The affect of lockdown againts coronavirus is going to hit hardest to most Indian workers

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As coronavirus is spreading worldwide, a lockdown is necessary to avoid the infection waves in India. In this case, it becomes vital to take emergency measures for workers. Most workers in our country live on uncertain earnings, and we must include compensation for them in this critical situation.

Since today’s morning, more than 250 million people in our country are under lockdown. However, the question remains – What will the workers do about this uncertainty?


Most Workers in India have Precarious Jobs

The total number of workers with precarious jobs is much higher than what we commonly believe in our country. At least 25% and 12% of workers from rural and urban households respectively rely on casual labor as their primary source of income. A person who works in another person’s enterprise casually where he gets paid daily or periodically is known as casual labor. A casual worker doesn’t have a fixed income.

Even some regular or salaried jobs don’t come with job security. 

Over 40% of the posts in urban areas are not stable. According to the most recent labor statistics, over 70% of employees with regular jobs in the non-agricultural sector have no written contracts. Half of these employees are not even eligible for paid leaves. 

It is also interesting to know that the share of workers not qualified for paid leaves has risen in the last 15 years. Most of the salaried workers in non-agricultural jobs do not have any social security benefits designated to them, including health care.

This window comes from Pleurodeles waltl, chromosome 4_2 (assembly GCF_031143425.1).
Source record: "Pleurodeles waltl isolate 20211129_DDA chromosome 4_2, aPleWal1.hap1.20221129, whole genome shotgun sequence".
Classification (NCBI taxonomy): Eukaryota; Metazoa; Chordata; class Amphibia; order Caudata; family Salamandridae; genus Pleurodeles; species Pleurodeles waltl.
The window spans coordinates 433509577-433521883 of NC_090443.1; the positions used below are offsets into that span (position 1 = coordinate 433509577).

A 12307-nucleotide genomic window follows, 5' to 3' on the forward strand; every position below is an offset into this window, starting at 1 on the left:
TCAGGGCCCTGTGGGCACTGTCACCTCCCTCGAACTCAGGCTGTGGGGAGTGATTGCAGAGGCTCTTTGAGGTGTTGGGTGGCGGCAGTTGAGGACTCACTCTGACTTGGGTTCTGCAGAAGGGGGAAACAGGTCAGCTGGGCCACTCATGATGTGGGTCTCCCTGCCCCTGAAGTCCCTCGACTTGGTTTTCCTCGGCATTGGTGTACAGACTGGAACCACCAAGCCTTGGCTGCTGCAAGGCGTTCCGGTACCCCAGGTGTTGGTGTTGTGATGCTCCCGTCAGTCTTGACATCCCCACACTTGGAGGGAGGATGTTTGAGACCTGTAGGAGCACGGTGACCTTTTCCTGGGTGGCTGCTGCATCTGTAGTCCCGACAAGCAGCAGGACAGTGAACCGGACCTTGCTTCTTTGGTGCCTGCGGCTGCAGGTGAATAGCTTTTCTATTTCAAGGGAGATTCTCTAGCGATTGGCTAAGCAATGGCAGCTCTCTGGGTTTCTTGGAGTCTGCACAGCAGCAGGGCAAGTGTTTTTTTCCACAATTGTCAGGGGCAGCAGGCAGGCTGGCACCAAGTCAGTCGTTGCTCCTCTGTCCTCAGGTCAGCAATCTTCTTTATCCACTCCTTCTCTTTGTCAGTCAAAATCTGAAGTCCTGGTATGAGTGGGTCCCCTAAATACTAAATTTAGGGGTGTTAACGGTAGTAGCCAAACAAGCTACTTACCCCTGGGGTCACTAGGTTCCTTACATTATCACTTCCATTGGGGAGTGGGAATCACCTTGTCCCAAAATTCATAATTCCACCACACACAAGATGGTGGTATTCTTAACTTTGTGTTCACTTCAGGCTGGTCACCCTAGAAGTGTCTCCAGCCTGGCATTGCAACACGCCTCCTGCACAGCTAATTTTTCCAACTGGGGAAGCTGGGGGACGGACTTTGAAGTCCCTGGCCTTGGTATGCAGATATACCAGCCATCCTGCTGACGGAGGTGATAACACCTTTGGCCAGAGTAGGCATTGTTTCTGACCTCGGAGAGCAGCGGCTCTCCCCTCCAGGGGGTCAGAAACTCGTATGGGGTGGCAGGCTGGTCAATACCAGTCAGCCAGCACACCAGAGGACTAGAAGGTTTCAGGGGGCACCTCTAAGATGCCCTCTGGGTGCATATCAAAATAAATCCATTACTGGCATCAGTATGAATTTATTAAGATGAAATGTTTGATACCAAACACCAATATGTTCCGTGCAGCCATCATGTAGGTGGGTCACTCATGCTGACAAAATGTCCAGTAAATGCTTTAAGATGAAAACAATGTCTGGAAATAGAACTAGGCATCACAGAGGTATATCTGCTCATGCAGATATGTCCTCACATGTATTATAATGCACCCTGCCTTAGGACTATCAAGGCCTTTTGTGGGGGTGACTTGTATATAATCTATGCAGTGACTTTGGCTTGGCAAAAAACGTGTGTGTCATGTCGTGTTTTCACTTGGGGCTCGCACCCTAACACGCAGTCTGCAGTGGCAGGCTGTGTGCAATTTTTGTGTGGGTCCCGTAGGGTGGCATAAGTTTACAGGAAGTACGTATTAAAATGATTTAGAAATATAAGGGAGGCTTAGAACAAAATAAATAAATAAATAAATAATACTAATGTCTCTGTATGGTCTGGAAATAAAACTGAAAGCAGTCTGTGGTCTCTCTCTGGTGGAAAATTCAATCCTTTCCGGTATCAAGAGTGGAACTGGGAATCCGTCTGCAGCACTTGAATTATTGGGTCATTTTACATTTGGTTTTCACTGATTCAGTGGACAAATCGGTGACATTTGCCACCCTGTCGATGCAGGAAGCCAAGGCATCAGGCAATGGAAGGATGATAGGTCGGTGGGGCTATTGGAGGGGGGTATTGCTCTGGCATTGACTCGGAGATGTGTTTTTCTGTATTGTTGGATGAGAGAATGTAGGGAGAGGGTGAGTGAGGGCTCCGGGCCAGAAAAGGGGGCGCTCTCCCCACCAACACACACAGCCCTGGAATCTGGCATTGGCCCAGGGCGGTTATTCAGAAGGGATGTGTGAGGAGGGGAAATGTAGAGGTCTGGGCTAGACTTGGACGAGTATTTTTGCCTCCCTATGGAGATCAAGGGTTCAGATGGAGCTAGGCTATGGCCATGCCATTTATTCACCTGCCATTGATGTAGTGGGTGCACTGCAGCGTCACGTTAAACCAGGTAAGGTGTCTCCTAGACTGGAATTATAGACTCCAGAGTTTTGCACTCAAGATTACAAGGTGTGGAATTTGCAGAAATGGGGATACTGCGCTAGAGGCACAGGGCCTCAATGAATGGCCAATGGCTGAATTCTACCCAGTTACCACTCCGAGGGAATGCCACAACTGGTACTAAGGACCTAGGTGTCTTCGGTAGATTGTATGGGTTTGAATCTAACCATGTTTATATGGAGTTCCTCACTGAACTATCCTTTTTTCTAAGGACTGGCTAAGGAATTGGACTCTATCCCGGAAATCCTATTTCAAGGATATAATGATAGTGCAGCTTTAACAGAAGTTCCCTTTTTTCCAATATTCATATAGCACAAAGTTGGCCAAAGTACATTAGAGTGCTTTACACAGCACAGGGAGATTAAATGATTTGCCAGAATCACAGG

The Impact of Janta Curfew on the Average Indian Worker

People are blunting the impact of the “Janta Curfew” by the fact that it was a Sunday. But is it that obtuse? Average Indian worker works nearly seven days a week. Hence, for most workers in India across different sectors, Sunday is just another day.

Such loss can quickly push vulnerable people into poverty. Especially when education, physical, and social capital is absent. People from marginalized communities like Dalits and Adivasis are more prone to falling into poverty.


What can the Indian Government do to reduce the impact of lost wages to a workforce that survives on its day-to-day earnings?

As per the International Labor Organization, we take below step to protect against job losses and worker hardship during this pandemic:

  • Extending social protection
  • Supporting employment retention

Workers who are not losing wages are also suggesting an income transfer. This solution is also under discussion in developed countries who are suffering hardship due to COVID-19 imposed lockdowns. 

In our country, Kerala and Uttar Pradesh have announced one month’s free rations, permission for the advance withdrawing of welfare pensions, and 1000 rupees in cash for people who are poor and don’t receive pensions. 

All states soon need to come up with similar plans as more of the country is waking up to life under lockdown. 

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Rucha Joshi, currently managing a team of over 20 content writers at TimesNext is fueled by her passion for creative writing. She is eager to turn information into action. With her hunger for knowledge, she considers herself a forever student and a passionate leader.

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